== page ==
This year’s Orange Prize for fiction shortlist (announced this morning) has boasts an international quality that reminds of the Orange Prize’s aim of celebrating fiction from “throughout the world” — the six shortlisted writers hold six nationalities between them: Serbian, American, Canadian, British, Sierra Leonean and Irish.
Emma Donoghue – Room; Picador
Aminatta Forna – The Memory of Love; Bloomsbury
Emma Henderson – Grace Williams Says it Loud; Sceptre
Nicole Krauss – Great House; Viking
Téa Obreht – The Tiger’s Wife; Weidenfeld & Nicolson
Kathleen Winter – Annabel; Jonathan Cape
Whereas Henderson, Obreht and Winter have all been shortlisted on the strength of first novels, Emma Donoghue’s Room is the 7th novel of the self-proclaimed “novice to the world of big prizes” (see her interview with Jonathan Derbyshire in an October 2010 issue of NS). Alongside a coveted place on the Man Booker shortlist, Room has already won cross-Atlantic awards in the Hughes&Hughes Irish Novel of the Year, and the Rogers Writers’ Trust Fiction Prize for Best Canadian Novel.
Aminatta Forna’s second novel is also proving to be worthy of international acclaim, having already won the Commonwealth Writers’ Prize 2011. Forna is known as a documentary-maker as well as a novelist, having made three films about the African continent (Through African Eyes (1995), Africa Unmasked (2002) and The Lost Libraries of Timbuktu (2009).)
Nicole Krauss, whose third novel has already been decorated with 2010 National Book Award, is famously multi-national — although being born in New York to an English mother and American father, her maternal grandparents were German and Ukrainian, and her paternal grandparents Hungarian and Belarusian (they met in Israel). Yugoslavian-born Tea Obreht, meanwhile, spent her childhood in Cyprus and Egypt, before emmigrating to America in 1997.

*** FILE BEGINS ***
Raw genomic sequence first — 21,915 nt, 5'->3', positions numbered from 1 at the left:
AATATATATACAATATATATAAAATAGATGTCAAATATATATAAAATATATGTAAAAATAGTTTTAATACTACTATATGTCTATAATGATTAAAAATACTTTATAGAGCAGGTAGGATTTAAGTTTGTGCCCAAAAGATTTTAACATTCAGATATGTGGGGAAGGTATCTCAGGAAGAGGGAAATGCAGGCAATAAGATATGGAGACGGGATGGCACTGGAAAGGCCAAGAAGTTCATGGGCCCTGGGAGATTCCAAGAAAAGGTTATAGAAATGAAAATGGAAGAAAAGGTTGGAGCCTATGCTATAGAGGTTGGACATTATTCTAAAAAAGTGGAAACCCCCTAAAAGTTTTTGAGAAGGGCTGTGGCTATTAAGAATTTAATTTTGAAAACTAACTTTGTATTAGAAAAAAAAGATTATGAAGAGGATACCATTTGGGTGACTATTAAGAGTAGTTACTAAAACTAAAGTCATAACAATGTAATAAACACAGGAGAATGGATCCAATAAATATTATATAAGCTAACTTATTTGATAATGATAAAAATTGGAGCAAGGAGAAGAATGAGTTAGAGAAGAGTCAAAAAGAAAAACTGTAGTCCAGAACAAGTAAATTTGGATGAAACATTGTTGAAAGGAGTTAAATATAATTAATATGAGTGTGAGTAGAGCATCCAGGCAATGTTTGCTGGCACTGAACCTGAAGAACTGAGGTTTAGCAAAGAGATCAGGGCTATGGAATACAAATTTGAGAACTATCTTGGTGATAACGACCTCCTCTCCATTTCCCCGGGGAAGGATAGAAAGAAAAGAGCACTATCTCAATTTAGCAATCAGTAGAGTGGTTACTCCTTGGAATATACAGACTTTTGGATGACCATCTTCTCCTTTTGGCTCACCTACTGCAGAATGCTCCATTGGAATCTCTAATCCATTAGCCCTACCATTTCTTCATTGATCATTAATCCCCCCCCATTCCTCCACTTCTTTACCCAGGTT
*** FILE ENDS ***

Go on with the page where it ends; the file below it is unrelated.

Kathleen Winter lives in Canada, and beginning her career as a script-writer on Sesame Street, progressed to writing short stories (for which she won prizes). Annabel has previously been shortlisted for the Scotiabank Giller Prize, the Rogers Writers’ Trust Fiction Prize and the 2010 Governor General’s Awards (all Canadian awards).
Emma Henderson breaks the international trend by being born in London. Despite a brief spell in France, she still lives in London. Nevertheless, her novel was shortlisted for both the Commonwealth Writers Prize in the Best First Book category and for the Wellcome Trust Book Prize 2010.
This year’s winner will be announced at the Royal Festival Hall in London on 8 June.